Moving now to the outlook, we're increasing EPS guidance for FY '20 on roughly flat sales to the prior year. This reflects strong Q2 performance which is being offset by the 737 MAX and slightly weaker organic sales in the second half versus our prior guide.

Our guidance assumes no additional 737 MAX sales for the balance of FY '20. We are very excited about the future. We feel we're well positioned for growth with excellent margins and cash flow as the macro conditions improve. Some of the factors that are driving this feeling of confidence will be first launching of The Win Strategy 3.0 which is going to drive a further step-change in the performance of the Company really building on the momentum from the previous updates that we've made to The Win Strategy.

Second would be the portfolio strengthening that we've done through the strategic acquisitions that have come on board. We're very happy with how LORD and Exotic integrations are progressing and we can comment more about that in the Q&A. And we recently had the leadership teams for both businesses here at headquarters talked about the -- incorporating The Win Strategy 3.0 their integration plans. It was a great session, a lot of good teamwork there.

And then third would be the launch of the purpose statement which is enabling engineering breakthroughs that lead to a better tomorrow. This statement is a real source of pride for our organization. And we recognize that it takes being a top-quartile performing company to live up to the higher purpose.

Parker is transforming as evidenced by the higher level of performance that we're doing in a very difficult part of the business cycle with lots of opportunities to drive earnings growth beyond FY '20. Switching to the next slide, you'll see a reminder of our winning formula what we have characterized is our competitive differentiators. And I've talked about these before, so I'm not going to say highlight each one specific. I would just tell you this is -- this listing in aggregate is what makes us special. This is why customers come to us and this is why shareholders should think about investing in Parker.

If I had to reference one in particular these competitive differentiators, I would point out Win Strategy 3.0 and what we're -- the momentum and the performance enhancements that's going to create over time. And a lot more discussions will happen on that as we move forward.

So my thanks to all the global team members for their continued and dedicated effort in creating a top-quartile company. And with that I'll hand it back to Cathy for more details on the quarter and the guidance.

Catherine A. Suever -- Executive Vice President of Finance & Administration and Chief Financial Officer

Okay. Thanks, Tom. I'd like you to now refer to slide number 6. This slide presents as reported and adjusted earnings per share for the second quarter. Adjusted earnings per share for the second quarter were $2.54, compared to $2.51 for the same quarter a year ago. Adjustments from the fiscal year '20 as reported results totaled $0.97 including before-tax amounts of business realignment charges of $0.08, acquisition costs to achieve of $0.05 and acquisition transaction expenses of $1.14. These were offset by the tax effect of these adjustments of $0.30. Prior year second quarter earnings per share had been adjusted by $0.15, the details of which are included in the reconciliation tables for non-GAAP financial measures.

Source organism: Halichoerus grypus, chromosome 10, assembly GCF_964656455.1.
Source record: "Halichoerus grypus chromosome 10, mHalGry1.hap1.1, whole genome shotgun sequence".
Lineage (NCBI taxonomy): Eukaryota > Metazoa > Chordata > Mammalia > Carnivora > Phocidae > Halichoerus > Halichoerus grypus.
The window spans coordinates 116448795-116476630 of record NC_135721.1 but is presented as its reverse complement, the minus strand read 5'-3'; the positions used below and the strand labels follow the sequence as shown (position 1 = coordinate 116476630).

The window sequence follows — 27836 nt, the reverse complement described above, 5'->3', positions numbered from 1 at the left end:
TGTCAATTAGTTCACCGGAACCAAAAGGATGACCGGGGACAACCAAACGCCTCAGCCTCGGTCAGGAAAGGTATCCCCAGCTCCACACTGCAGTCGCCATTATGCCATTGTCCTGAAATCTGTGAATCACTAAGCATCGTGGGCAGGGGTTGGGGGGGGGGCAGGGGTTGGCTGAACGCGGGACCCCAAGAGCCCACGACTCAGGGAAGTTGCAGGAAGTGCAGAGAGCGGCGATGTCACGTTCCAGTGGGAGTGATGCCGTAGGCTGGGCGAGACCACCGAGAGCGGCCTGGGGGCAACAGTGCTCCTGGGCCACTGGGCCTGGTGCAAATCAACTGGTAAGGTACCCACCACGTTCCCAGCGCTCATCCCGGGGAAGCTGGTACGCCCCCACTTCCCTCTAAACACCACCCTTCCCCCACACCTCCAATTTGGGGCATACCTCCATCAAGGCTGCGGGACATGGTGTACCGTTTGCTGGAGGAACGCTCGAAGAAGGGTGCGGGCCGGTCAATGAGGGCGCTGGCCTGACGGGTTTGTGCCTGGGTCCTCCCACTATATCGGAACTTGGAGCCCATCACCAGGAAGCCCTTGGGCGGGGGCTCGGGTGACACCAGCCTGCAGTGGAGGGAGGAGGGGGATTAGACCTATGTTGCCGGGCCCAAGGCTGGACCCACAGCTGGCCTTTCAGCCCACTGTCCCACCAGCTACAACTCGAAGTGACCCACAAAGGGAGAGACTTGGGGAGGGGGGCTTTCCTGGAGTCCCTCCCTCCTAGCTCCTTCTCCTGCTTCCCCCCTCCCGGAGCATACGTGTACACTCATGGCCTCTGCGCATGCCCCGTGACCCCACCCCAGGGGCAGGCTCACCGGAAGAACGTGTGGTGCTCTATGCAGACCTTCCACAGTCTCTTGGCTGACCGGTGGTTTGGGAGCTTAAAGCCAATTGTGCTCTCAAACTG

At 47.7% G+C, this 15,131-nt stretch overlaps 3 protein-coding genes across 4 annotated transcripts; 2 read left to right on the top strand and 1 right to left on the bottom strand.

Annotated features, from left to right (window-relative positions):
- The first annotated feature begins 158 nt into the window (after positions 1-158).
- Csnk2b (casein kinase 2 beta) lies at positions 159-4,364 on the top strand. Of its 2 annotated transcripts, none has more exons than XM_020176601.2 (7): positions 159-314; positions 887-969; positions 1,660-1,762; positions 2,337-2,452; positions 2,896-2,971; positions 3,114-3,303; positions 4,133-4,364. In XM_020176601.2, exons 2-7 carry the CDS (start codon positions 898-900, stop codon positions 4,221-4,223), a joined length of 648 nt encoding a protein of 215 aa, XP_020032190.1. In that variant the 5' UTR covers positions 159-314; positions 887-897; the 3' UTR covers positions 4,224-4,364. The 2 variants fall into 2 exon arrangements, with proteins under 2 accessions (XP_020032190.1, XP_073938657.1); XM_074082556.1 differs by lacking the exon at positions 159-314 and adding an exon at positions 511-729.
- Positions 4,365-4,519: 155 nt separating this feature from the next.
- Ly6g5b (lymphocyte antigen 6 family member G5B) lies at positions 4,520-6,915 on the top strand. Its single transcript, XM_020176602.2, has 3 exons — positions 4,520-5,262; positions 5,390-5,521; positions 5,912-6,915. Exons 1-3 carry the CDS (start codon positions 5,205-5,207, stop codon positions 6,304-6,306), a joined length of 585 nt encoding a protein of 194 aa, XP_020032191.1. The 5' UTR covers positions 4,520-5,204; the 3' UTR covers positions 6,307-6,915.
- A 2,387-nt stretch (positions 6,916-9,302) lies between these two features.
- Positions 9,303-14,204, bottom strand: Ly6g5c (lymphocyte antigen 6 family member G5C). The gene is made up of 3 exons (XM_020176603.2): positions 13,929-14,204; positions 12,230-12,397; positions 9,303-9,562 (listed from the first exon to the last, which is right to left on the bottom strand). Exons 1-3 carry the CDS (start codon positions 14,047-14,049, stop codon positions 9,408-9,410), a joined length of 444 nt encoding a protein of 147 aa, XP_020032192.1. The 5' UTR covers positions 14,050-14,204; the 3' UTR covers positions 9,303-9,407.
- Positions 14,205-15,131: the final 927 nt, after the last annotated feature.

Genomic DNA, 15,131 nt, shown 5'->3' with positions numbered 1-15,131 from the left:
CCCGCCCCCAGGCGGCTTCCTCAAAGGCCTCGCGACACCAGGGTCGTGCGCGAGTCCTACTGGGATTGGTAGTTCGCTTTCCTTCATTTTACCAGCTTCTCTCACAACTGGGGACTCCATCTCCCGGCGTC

On slide number 7, you'll find the significant components of the walk from adjusted earnings per share of $2.51 to the second quarter of fiscal -- for the second quarter of fiscal 2019 to $2.54 for the second quarter of this year. Starting with the net decrease of $0.13 in segment operating income. For Legacy Parker, a $260 million decline in sales contributed to a $0.34 reduction in operating income. The Legacy Parker teams did a good job of controlling costs on this lower volume by sustaining a decremental margin of 23% for the quarter. The acquisitions contributed $0.21 partially offsetting this reduction.

Lower corporate G&A contributed $0.16 due to gains this year, compared to losses last year on market-adjusted investments tied to deferred compensation. Incremental interest expense on the debt borrowed for the acquisitions resulted in a $0.20 year-over-year decline in the current earnings per share. Lower other expense of $0.07 benefited from interest income earned on the bond proceeds prior to the closing of the LORD acquisition. We gained $0.10 from a lower tax rate, primarily due to favorable discrete tax benefits and a lower share count benefited the current quarter, $0.03.

Slide number 8 shows total Parker sales and segment operating margin for the second quarter. Organic sales decreased year-over-year by 7.1% and currency had a negative impact of 0.4%. These declines were more than offset by the positive impact of 8.2% from the acquisitions.

Total adjusted segment operating margins were 15.8% compared to 16.6% last year. This 80 basis point decline before the incremental amortization expense from the acquisitions. With the help of The Win Strategy tools, the Legacy Parker businesses managed to achieve good decremental margins of 23% on their lower sales volume.

On slide 9, we're showing the impact LORD and Exotic had on the second quarter fiscal year 2020. These results reflect a partial quarter of contribution from LORD since the acquisition closed on October 28th, and a full quarter of Exotic, which closed on September 16th. Sales from the acquisitions during the quarter were $286 million and operating income on an adjusted basis was $36 million during this stub period.